An A- hurts my cumulative GPA, and I have only received them in classes where instructors believe that no one has earned an "A". Maybe this would be worsened to a B if there was no A-, but I can't help but be mad. Is this unreasonable?
Students need to get over their inflated senses of themselves. There's nothing "wrong" with an A- if that's the grade you *earned*. Freshmen, especially, seem to have been trained to expect an A even for work that is only "adequate"--as if simply writing a coherent idea more or less in English for any given essay should earn an A. That's not how it works. Earn your grades. In my class, you have to earn a C, you have to earn a B, and you sure have to *earn* an A. And you know what my evaluations say at the end of the semester? Not "I can't believe you gave me a B," but "I really learned a lot in this class. You really pushed me to think and work hard." That's what I want to do, and no amount of entitled whining is going to change that.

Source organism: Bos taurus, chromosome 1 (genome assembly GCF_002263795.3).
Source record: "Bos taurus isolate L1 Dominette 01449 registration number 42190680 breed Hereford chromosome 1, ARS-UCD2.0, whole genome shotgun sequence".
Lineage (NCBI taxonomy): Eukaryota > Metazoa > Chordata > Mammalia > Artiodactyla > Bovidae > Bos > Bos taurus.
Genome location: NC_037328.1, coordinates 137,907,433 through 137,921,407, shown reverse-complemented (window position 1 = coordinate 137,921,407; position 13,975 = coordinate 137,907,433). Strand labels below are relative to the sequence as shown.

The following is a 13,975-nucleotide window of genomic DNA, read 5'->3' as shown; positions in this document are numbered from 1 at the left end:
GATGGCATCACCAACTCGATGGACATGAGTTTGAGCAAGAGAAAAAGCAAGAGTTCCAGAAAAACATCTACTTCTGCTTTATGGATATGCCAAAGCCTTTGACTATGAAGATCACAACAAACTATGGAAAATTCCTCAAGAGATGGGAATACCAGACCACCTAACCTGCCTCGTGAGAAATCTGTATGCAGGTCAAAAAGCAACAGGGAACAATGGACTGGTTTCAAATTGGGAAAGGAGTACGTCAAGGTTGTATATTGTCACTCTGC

I *will*, however, be pleased as punch to write glowing, detailed recommendations for any of my students. These mean far more to any institution or workplace that's worth a flip than a "perfect" GPA.
Luckily, my school gives extra GPA points for A+ just like they take off points for A-. I really do not like getting A minuses so I try to always get the A and get some A+ as insurance.
However, I haven't been able to completely avoid them. I know I am capable of the A but sometimes I mess up here and there and end up just a bit off, which is frustrating.
In most colleges A+ does not count for extra GPA points, which I feel is silly because they do not balance out A minuses. And by the way, 87-89 is a B+ not an A minus.
The only problem with an +- system is that there is no A+.
So although I got a 94 in one class, a 98 in another, and a 92 in the last, because the system only works against me, instead of A, A+, A- respectively. Its just A,A, A-. Which prevents me from a 4.0 gpa even if I get an A in every following class.
Why complain about an A minus? Wouldn't it be a "B" under a non plus/minus system? My understanding is that a raw score of 87%-89% yields an A minus. Without the "minus" you'd have B and 3.0 instead of A minus and 3.7! The plus/minus system only helps you.
Harvard Law School is a postgraduate institution, and law degrees do not have minors.
anon58549: i am a student in college and it's teachers like you who really want to make me drop your course. you need to be sympathetic to some students.